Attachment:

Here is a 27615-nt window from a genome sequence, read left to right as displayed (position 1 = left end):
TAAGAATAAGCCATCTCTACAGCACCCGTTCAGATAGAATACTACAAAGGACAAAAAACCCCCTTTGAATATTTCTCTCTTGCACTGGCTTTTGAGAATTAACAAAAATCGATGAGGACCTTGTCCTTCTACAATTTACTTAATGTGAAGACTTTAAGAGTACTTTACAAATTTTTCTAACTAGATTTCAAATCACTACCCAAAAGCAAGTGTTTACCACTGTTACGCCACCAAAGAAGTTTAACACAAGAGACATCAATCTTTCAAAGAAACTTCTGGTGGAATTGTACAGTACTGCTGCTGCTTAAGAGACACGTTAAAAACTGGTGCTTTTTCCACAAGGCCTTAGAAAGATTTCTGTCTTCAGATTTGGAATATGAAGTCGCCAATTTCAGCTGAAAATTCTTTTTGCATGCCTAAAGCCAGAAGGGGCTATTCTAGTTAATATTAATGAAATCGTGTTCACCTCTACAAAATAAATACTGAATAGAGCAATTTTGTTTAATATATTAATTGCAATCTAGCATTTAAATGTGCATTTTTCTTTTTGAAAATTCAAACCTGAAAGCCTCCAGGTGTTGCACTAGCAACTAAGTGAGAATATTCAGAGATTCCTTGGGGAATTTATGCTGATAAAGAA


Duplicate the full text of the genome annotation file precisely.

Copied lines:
Here is a 27615-nt window from a genome sequence, read left to right as displayed (position 1 = left end):
TAAGAATAAGCCATCTCTACAGCACCCGTTCAGATAGAATACTACAAAGGACAAAAAACCCCCTTTGAATATTTCTCTCTTGCACTGGCTTTTGAGAATTAACAAAAATCGATGAGGACCTTGTCCTTCTACAATTTACTTAATGTGAAGACTTTAAGAGTACTTTACAAATTTTTCTAACTAGATTTCAAATCACTACCCAAAAGCAAGTGTTTACCACTGTTACGCCACCAAAGAAGTTTAACACAAGAGACATCAATCTTTCAAAGAAACTTCTGGTGGAATTGTACAGTACTGCTGCTGCTTAAGAGACACGTTAAAAACTGGTGCTTTTTCCACAAGGCCTTAGAAAGATTTCTGTCTTCAGATTTGGAATATGAAGTCGCCAATTTCAGCTGAAAATTCTTTTTGCATGCCTAAAGCCAGAAGGGGCTATTCTAGTTAATATTAATGAAATCGTGTTCACCTCTACAAAATAAATACTGAATAGAGCAATTTTGTTTAATATATTAATTGCAATCTAGCATTTAAATGTGCATTTTTCTTTTTGAAAATTCAAACCTGAAAGCCTCCAGGTGTTGCACTAGCAACTAAGTGAGAATATTCAGAGATTCCTTGGGGAATTTATGCTGATAAAGAA